Mearns Probus learns about nuclear subs

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The first meeting for 2015 was held in the Crown Inn, Laurencekirk, where retiring president Eric Bell opened proceedings.

He then thanked his committee for their support during his term of office, before handing over the chain of office and gavel to successor Malcolm McCoig.

After the usual business matters, the new president introduced the speaker for the day. He was Chris Greene, from Johnshaven, who is also a member of the committee of Inverbervie and District Probus Club.

His talk was on nuclear submarines and, as an ex -Royal Navy submariner, he had served on them for many years in the later part of the 1990s.

From the dimensions of this type of craft to its weight, propulsion and armament, Chris described living and operating conditions while serving on board.

Using detailed illustrations on a screen he was able to show his audience how the hull was constructed, the position of the reactor and steam generator, turbine, generators and all the necessary mechanical accessories required to operate the craft.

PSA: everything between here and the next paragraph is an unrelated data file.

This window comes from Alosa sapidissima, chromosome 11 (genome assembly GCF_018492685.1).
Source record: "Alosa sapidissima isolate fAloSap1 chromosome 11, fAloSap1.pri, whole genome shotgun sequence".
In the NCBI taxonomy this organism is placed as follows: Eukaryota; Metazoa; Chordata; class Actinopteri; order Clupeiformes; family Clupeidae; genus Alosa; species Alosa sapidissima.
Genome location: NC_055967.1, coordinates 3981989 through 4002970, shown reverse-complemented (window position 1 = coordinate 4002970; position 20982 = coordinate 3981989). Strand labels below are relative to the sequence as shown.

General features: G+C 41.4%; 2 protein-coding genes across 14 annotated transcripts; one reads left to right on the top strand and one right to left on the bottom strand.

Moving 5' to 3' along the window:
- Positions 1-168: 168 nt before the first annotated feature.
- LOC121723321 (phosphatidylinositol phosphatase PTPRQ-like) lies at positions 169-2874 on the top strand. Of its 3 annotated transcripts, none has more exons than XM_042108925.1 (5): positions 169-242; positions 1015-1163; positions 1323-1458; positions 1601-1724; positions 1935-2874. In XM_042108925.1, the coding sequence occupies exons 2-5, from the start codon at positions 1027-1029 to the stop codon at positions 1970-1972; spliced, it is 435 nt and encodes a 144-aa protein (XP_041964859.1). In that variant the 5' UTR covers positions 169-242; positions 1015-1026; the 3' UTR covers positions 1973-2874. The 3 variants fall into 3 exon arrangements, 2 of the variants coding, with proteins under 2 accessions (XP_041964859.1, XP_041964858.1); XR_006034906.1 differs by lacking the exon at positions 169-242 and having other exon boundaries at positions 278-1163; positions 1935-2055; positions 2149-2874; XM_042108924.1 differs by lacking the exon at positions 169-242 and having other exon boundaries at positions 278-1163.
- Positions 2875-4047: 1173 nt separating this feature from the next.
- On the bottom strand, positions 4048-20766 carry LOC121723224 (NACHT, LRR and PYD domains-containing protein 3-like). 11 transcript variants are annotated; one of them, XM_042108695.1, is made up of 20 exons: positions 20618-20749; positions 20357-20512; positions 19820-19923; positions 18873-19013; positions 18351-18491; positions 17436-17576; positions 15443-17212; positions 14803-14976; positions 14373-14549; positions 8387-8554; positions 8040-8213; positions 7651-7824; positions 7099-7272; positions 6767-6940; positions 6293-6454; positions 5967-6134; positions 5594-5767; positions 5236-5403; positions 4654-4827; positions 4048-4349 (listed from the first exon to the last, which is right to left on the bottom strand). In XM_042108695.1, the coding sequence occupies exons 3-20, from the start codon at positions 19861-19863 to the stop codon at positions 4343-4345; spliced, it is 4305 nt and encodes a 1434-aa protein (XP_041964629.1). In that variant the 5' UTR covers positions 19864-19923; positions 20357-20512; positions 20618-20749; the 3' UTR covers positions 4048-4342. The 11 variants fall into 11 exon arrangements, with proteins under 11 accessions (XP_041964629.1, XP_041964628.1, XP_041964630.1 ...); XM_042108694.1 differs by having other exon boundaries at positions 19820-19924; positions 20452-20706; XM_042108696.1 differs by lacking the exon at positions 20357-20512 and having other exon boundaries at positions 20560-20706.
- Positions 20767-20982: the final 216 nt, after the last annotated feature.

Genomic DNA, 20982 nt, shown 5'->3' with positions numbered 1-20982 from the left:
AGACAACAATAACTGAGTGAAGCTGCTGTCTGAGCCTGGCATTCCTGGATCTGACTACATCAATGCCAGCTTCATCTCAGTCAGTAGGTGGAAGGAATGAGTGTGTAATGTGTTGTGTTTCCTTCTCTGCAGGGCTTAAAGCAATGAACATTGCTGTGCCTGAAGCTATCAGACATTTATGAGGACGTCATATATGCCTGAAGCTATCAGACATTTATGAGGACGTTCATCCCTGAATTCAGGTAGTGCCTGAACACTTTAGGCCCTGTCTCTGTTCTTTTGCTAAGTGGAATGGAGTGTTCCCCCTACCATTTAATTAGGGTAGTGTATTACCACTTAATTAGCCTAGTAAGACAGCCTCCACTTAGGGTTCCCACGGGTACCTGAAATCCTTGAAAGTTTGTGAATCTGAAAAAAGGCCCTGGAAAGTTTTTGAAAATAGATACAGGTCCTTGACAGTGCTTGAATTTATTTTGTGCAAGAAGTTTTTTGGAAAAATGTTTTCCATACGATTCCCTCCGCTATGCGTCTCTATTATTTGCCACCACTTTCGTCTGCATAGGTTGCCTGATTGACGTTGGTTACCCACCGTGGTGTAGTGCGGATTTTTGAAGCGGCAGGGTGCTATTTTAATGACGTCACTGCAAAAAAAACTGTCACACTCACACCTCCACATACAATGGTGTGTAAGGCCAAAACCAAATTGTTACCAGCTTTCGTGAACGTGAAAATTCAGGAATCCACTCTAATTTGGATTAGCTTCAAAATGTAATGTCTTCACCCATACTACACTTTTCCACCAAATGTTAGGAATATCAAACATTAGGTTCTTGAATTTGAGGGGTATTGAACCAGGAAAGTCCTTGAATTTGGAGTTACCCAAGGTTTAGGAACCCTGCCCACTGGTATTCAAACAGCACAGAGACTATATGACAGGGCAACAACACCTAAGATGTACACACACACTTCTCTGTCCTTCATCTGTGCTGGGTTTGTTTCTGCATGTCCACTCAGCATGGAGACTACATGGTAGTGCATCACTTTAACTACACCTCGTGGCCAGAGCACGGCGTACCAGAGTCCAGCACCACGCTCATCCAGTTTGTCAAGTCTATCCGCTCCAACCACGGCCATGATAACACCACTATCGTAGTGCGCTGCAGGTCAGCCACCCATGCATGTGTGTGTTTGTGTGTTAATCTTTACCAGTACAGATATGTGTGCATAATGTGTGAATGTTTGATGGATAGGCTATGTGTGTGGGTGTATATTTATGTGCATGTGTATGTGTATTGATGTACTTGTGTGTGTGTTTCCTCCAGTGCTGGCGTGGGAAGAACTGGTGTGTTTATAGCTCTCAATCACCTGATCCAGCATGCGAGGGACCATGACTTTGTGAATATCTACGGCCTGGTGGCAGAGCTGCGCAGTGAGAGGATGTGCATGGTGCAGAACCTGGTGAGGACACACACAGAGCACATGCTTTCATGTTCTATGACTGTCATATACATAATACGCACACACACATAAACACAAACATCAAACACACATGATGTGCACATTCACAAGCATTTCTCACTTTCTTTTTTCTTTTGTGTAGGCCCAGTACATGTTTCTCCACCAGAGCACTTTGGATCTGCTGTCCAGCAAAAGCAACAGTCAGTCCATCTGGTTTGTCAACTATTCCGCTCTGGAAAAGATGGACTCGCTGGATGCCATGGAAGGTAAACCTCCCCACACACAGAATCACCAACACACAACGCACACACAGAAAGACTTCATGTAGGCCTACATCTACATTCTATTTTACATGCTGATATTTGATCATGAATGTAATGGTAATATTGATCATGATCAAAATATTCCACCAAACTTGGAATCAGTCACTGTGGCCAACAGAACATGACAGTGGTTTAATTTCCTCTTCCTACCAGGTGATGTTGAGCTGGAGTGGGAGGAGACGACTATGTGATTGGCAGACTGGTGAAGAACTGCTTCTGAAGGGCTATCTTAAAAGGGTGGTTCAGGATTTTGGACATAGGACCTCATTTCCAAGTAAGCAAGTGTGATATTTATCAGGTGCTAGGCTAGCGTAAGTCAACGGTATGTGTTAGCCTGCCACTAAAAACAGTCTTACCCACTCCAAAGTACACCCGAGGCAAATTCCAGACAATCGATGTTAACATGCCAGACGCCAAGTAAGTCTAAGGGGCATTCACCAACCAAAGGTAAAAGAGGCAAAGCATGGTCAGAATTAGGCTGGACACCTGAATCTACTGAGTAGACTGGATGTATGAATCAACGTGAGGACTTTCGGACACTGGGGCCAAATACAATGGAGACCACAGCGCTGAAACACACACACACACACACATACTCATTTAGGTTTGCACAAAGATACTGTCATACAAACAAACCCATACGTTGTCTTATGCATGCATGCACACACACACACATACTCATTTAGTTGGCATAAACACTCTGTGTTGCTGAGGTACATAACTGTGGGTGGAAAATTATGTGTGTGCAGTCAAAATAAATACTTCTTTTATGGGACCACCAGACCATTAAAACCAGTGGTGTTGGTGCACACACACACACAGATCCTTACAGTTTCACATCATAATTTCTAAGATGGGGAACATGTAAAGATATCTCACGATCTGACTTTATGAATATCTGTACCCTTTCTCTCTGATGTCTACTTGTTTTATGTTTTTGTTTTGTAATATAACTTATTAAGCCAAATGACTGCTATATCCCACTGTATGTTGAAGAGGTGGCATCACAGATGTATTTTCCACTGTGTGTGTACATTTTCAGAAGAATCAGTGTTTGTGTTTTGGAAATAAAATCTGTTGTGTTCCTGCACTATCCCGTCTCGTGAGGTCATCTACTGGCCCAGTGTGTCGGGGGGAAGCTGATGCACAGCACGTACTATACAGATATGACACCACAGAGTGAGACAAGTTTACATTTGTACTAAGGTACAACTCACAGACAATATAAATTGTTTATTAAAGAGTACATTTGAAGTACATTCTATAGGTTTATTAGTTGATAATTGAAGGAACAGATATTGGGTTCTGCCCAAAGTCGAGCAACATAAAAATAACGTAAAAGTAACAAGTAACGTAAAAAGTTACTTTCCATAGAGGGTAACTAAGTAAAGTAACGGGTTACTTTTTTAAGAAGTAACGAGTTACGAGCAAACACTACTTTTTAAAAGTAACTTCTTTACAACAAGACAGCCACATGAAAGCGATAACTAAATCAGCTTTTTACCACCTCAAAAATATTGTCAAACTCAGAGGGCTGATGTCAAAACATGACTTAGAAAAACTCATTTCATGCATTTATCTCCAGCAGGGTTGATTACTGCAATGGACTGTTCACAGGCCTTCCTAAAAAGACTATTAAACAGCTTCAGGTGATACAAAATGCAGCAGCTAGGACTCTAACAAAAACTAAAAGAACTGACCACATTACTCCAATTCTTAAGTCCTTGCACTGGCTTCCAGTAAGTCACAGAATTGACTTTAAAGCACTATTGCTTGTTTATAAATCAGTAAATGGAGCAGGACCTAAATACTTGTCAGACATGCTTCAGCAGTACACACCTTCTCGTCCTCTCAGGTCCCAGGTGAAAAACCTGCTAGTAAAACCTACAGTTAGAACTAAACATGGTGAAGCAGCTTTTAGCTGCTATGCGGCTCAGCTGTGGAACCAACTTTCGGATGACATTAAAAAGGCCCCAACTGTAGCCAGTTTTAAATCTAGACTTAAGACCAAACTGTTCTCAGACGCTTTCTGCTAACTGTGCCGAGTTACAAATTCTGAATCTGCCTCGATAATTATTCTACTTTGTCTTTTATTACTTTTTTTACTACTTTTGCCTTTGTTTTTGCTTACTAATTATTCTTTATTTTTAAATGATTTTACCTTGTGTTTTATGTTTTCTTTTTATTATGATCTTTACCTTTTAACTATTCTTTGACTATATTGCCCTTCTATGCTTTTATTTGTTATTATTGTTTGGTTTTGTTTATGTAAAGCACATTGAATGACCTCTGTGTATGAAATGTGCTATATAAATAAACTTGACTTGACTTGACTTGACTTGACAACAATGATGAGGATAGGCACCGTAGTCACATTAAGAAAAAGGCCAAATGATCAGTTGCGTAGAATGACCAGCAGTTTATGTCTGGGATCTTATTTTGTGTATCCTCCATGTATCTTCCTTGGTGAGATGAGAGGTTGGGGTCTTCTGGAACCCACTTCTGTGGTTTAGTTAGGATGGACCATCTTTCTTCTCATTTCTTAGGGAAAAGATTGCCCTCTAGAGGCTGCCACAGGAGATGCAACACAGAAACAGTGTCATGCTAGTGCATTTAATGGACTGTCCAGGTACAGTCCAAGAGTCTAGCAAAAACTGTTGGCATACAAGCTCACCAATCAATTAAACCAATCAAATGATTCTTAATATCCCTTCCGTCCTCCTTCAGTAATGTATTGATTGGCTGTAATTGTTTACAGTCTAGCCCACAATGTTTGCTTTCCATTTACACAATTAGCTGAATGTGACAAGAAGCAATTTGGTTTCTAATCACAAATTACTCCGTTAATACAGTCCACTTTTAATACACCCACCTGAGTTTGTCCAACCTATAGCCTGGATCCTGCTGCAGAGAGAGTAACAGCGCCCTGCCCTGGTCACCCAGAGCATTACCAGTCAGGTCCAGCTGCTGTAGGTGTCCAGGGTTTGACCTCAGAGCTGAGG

Details of living accommodation for the officers and crew of up to 90 men were described along with the galley where the food is prepared and served, three times daily to the crew.

With no periscope on modern craft, he explained how information was gathered above sea level, the use of sonar and the change of use of the conning tower from older craft.

As every sea going ship or submarine has its own signature sounds, he showed that this could be changed during the Cold War era to mislead any foreign submarine or ships identifying their presence and then tracking them to sea.

Chris answered questions from members on topics such as morale on board, lack of communication with families at home, medical aid while at sea, as well as operating conditions of the engines, electrics, air conditioning and water supply.

Geoffrey Goodyear thanked him for a well researched and interesting presentation.